I am three months into my medical residency, and I am getting fat. Not the noticeable change-in-pant-size fat, not yet. But I am most certain that what was once muscle is now just “padding,” and I can no longer solely attribute the words “muffin top” to the anatomy of the snacks that I scrounge to stay alive during the long hours in the hospital.
I am three months into my medical residency, and I am stressed. Not the bug-eyed, frazzled-haired stress, not yet. But I am most certain that what once were exciting thoughts surrounding my life as a physician have now been acutely replaced with persistent fears of making mistakes on the job that I cannot afford to make.
In short, I cannot say that I am in a state of good health. And if you or anyone you know is in the midst of medical training, I am confident that you will agree with me that I am not alone.
So whose fault is this?
It’s hard to say. I’d like to attribute my declining sense of well-being to the intrinsic stress of caring for the sick, the lack of time for more than just sporadic trips to the gym, and the plethora of unhealthy food options served daily to the hospital’s house staff during meetings and lectures. However, I know that the job of a resident physician itself is only partially to blame. Add the work-hard, play-hard culture surrounding medical residency and my personal lack of motivation for self-care beyond basic survival needs and we may be on to something.
Regardless of the source of our health issues and the obvious problems that we residents have with this almost expected physical and mental deconditioning, we should be aware that by not actively addressing our own well-being, we are perpetuating a crude “do as I say, not as I do” dialogue with our patients that we know that deep down in our fatty livers may not be the best approach to patient care.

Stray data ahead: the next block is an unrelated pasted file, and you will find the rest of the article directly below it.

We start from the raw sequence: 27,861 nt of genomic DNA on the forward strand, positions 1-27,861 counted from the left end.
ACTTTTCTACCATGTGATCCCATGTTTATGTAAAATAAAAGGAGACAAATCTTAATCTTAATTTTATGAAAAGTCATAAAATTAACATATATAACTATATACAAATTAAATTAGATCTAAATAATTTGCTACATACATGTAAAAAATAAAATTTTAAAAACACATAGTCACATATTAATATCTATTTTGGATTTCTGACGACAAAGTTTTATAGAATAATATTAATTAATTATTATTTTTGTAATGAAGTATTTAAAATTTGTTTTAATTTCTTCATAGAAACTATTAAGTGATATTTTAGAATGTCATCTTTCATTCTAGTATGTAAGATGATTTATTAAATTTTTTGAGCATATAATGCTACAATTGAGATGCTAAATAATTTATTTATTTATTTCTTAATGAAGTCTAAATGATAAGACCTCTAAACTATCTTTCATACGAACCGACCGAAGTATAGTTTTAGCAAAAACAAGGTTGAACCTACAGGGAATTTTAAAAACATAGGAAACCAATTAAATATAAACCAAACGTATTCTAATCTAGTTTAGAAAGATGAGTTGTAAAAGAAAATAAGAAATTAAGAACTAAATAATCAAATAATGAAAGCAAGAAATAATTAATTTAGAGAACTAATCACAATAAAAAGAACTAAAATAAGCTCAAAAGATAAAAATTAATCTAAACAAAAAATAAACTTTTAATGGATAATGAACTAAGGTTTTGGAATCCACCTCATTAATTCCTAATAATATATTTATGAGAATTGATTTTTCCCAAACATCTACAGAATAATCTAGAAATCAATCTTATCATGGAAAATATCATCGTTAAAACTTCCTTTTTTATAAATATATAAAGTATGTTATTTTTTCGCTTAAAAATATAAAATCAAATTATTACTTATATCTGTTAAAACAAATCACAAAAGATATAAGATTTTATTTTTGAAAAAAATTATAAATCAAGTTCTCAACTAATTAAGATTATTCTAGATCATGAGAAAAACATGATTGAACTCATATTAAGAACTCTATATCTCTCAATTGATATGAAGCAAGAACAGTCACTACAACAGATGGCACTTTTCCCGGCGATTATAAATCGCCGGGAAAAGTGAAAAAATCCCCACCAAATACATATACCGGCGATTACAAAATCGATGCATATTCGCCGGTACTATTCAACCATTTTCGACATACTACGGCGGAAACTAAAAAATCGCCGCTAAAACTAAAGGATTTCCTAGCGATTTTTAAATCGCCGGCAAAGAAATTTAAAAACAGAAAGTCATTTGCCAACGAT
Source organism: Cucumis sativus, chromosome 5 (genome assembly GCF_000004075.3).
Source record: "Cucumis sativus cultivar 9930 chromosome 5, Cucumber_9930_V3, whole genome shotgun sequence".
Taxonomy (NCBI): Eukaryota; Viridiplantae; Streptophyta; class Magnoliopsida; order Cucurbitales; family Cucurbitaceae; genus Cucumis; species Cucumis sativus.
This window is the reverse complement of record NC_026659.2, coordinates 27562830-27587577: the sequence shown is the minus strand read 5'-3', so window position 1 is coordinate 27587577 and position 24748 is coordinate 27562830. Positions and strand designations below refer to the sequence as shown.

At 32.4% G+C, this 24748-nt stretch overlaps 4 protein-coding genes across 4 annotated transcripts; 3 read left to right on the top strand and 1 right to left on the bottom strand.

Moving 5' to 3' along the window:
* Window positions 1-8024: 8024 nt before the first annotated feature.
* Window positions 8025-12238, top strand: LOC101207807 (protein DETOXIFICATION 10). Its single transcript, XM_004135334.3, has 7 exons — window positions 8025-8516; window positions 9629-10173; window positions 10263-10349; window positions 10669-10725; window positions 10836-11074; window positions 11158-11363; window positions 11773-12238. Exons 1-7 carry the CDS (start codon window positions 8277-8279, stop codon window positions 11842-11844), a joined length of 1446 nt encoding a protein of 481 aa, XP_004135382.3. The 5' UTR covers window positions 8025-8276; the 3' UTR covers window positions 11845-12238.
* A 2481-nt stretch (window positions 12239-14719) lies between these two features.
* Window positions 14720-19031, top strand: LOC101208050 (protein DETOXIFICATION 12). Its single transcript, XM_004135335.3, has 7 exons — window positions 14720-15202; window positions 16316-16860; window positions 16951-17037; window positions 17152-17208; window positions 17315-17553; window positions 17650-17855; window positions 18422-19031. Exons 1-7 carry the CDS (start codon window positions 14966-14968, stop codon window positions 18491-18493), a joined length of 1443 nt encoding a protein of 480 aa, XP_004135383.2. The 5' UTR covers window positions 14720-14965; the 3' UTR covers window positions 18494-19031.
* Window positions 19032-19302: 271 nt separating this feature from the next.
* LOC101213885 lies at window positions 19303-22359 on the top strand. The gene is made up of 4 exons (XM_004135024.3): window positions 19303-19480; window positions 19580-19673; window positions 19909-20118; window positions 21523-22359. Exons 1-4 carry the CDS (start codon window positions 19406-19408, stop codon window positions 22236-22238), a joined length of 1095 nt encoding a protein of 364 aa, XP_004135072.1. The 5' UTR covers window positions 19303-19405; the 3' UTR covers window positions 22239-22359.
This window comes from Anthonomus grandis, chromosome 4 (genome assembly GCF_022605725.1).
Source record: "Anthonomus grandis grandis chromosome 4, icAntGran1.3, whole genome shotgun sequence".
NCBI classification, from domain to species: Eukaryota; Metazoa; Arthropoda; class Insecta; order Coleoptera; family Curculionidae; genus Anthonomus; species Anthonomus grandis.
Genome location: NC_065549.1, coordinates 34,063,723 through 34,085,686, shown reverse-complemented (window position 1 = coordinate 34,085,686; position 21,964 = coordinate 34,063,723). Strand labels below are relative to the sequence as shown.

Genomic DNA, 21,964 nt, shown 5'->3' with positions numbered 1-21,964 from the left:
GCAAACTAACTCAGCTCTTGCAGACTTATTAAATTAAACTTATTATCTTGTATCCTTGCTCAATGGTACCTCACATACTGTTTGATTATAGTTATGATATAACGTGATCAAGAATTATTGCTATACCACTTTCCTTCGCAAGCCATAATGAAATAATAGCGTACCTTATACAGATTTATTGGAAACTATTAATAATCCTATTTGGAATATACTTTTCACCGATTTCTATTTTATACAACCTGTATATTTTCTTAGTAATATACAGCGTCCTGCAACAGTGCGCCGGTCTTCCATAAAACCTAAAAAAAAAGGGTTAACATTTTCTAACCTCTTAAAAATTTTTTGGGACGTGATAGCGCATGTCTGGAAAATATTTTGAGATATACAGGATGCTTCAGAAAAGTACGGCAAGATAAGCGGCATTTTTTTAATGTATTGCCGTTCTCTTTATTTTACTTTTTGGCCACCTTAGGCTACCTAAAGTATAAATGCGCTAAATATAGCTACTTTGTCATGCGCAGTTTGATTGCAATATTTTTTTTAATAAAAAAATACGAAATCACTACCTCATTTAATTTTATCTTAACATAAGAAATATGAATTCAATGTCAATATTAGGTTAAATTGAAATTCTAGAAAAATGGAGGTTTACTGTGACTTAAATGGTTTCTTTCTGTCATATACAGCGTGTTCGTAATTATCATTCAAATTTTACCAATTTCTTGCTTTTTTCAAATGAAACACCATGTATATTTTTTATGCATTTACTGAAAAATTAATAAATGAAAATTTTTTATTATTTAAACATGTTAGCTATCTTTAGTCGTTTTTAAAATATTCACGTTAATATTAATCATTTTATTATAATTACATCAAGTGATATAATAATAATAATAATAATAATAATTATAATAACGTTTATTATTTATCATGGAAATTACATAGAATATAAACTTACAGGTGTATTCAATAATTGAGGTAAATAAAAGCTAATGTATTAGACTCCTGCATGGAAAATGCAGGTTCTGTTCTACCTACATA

Which brings up the Resident’s Hypocrisy. In an environment where it is so easy to slip away from acting personally accountable for our own well-being, it is our duty as physicians to educate, motivate, and ensure that our patients become personally accountable for their own well-being.
This is bad. I wouldn’t go as far to say that we are infringing on medical ethics and morals by choosing to spend our limited free afternoons watching Breaking Bad on the couch instead of hitting the gym (guilty as charged), but I do think that care is optimized in settings where physicians practice what they preach. After all, no one wants to see his or her doctor plow through a pile of fried onion rings in the hospital cafeteria before an office visit focused on weight management (very guilty as charged).
Despite the difficulties of staying hale and hearty during the busiest few years of a physician’s career, medical residents not only have a personal responsibility for their well-being but also an obligation to their patients to engage in the healthy behaviors that they recommend.